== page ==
Gillom-Granderson led the basketball Lady Rebels to the AIAW State Tournament Championships in 1978 and 1979 and a berth in the AIAW National Tournament in 1978. A four-year starter, she is Ole Miss’ all-time leading scorer with 2,486 points and rebounder with 1,271 rebounds. She is one of two players in Ole Miss’ history to score more than 2,000 points and grab more than 1,000 rebounds.

In 16 seasons as an assistant coach to Van Chancellor, she helped lead Ole Miss to 14 NCAA tournament appearances, including five Sweet Sixteen and four Elite Eight appearances. In 1991-1992, she helped lead Ole Miss to its first-ever regular season SEC title. As an assistant coach for USA Basketball, she helped guide the 1999 U.S. Pan American Games team to a bronze medal and the 2000 U.S. Olympic team to a gold medal. Gillom-Granderson was inducted into the Ole Miss Athletics Hall of Fame in 1996, Mississippi Sports Hall of Fame in 1997 and Women’s Basketball Hall of Fame in 2013.



A 1956 graduate of Moss Point High School, Khayat has lived most of his life at Ole Miss and in Oxford. He was an Academic All-American football player and was chosen as an All-SEC catcher for the 1959 and 1960 SEC Champion baseball teams. With undergraduate and law degrees from Ole Miss, he joined the law faculty in 1969. A Sterling Fellowship enabled him to pursue a degree from the Yale Law School in 1980.

He is the recipient of the Lifetime Achievement Award from the NFL, the Distinguished American Award from the National Football Foundation and the Silver Medallion Award for best memoir in the nation for “The Education of a Lifetime.” Khayat is a member of the Ole Miss Football Team of the Century, the Mississippi Sports Hall of Fame and the UM Student Hall of Fame, holds an honorary membership from Phi Beta Kappa and was selected as Law Alumnus of the Year in 2014. He served as chancellor from 1995 until his retirement in 2009, a transformative time in the university’s history.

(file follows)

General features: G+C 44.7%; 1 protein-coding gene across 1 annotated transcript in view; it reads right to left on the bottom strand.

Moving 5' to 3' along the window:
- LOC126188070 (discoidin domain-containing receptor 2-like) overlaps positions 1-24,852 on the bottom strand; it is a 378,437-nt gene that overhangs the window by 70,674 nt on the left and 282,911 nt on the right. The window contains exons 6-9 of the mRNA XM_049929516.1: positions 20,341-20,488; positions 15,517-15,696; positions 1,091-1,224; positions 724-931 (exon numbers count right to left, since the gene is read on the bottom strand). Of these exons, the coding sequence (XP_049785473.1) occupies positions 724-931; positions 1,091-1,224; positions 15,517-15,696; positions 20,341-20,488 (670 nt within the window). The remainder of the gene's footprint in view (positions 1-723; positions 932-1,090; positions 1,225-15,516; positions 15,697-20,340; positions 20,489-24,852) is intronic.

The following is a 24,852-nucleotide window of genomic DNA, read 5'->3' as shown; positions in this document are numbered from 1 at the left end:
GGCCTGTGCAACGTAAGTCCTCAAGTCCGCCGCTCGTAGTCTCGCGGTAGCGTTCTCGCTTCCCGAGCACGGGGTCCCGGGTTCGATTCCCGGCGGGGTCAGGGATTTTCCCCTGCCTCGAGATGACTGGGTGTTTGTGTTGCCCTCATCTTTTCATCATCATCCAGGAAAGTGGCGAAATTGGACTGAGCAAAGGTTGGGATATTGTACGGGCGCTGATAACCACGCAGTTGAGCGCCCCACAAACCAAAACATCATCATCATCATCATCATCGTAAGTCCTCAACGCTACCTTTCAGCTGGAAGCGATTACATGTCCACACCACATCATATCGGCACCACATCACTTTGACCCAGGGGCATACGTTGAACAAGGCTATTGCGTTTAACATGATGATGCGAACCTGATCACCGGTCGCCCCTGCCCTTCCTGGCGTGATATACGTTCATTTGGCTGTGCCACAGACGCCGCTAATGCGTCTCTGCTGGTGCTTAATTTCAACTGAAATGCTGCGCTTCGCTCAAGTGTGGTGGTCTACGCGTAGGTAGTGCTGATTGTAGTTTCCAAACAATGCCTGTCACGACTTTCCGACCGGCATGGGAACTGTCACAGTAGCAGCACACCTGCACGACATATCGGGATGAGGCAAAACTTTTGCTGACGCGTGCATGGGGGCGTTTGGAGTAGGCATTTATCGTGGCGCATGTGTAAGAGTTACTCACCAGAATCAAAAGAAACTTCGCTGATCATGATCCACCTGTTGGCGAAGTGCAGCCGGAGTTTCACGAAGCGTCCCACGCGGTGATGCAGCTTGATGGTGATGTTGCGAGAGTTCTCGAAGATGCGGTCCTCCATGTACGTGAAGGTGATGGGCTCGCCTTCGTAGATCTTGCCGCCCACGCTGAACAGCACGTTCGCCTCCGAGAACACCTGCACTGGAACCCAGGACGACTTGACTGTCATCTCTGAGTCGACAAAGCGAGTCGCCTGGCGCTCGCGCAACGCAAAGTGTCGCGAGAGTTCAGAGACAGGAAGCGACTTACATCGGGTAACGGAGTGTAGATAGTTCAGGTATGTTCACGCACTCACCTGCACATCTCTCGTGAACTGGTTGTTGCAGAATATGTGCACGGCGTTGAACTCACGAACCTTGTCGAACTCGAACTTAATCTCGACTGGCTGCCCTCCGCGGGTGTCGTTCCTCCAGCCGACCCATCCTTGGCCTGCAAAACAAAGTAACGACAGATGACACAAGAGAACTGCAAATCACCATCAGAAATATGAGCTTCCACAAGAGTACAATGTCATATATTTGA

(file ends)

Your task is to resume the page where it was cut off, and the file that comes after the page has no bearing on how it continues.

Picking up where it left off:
McAllister is the only player in Ole Miss football history to record three seasons with at least 1,000 all-purpose yards. In 1999, he won the Conerly Trophy, which goes to the state’s top collegiate football player. He finished his college career at Ole Miss with records for carries, yards, rushing touchdowns, total touchdowns, points and 100-yard games.

In 2001, McAllister was selected by the New Orleans Saints and went on to rush for more than 1,000 yards in three straight seasons, a first in Saints history. He was the first Saints running back with 22 100-yard games. In his first year as a starter in 2002 he led the conference with 1,388 rushing yards, scored 16 TDs and was voted to the Pro Bowl in both 2002 and 2003. He set the all-time rushing touchdown record for the Saints in 2008 and holds Saints records for most career rushing yards and touchdowns. He retired from the NFL in 2010. McAllister received the Army Community Award for his dedication to the states of Mississippi and Louisiana in 2010 and was inducted into the Louisiana Sports Hall of Fame in 2012 and Mississippi Sports Hall of Fame in 2014.